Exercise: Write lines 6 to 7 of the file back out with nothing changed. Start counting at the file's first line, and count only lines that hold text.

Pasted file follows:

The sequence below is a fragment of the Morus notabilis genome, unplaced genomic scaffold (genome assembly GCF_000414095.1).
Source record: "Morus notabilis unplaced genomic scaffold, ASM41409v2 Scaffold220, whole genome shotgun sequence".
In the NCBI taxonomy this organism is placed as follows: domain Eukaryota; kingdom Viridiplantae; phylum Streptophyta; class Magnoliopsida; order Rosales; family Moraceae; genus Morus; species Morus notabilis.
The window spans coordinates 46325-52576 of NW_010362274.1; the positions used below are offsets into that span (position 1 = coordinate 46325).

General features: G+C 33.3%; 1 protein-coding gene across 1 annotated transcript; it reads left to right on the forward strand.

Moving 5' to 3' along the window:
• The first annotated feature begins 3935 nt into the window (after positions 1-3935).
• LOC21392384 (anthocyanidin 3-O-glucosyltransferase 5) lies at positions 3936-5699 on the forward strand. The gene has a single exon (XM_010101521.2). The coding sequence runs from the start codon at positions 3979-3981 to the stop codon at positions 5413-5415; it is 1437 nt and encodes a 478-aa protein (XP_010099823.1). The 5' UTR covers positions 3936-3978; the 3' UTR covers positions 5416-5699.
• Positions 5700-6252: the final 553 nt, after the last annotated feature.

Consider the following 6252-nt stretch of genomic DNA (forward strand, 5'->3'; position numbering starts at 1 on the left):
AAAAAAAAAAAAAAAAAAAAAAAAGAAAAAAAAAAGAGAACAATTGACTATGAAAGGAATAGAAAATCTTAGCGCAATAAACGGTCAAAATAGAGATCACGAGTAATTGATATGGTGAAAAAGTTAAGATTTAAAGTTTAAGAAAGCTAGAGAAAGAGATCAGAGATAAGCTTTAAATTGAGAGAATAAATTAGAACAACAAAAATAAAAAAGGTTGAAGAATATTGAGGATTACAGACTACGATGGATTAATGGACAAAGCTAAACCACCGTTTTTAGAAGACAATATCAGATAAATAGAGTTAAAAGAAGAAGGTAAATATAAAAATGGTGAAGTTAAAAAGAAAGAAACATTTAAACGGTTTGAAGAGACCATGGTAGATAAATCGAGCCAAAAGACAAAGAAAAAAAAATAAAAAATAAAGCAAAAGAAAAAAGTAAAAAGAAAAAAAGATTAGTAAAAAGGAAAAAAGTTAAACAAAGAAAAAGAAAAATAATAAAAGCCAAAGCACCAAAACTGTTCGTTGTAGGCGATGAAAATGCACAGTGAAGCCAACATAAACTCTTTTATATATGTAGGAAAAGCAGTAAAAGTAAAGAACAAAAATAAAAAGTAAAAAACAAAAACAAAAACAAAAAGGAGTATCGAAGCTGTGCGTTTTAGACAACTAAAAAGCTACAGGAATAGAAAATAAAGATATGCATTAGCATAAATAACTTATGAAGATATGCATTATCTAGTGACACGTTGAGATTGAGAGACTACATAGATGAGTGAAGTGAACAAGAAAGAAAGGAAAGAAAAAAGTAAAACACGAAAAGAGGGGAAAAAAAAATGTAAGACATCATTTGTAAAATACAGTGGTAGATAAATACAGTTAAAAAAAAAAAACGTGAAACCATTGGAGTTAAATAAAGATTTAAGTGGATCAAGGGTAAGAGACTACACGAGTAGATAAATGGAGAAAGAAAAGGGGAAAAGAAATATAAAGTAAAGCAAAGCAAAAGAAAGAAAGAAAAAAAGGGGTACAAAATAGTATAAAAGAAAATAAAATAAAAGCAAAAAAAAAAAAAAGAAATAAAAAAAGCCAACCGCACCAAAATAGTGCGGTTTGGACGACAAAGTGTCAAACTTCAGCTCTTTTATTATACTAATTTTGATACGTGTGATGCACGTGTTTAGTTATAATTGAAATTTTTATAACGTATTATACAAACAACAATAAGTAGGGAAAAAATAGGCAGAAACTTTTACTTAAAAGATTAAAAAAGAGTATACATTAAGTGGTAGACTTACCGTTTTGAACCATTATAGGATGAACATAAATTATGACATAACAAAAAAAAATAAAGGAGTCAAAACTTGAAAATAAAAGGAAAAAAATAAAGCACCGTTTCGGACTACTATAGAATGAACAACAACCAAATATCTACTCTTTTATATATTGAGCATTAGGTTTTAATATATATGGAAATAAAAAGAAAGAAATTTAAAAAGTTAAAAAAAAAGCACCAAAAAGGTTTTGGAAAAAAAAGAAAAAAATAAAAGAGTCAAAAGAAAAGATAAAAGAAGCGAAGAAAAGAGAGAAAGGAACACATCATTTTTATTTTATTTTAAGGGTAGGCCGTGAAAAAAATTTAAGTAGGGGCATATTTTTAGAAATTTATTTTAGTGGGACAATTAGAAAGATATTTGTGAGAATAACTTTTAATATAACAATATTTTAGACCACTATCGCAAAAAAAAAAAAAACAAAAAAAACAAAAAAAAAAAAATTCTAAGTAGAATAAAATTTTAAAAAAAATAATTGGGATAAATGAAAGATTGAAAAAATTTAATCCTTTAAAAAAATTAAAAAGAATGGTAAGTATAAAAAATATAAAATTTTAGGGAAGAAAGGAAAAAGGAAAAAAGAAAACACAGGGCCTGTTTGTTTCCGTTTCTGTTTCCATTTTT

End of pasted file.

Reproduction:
Moving 5' to 3' along the window:
• The first annotated feature begins 3935 nt into the window (after positions 1-3935).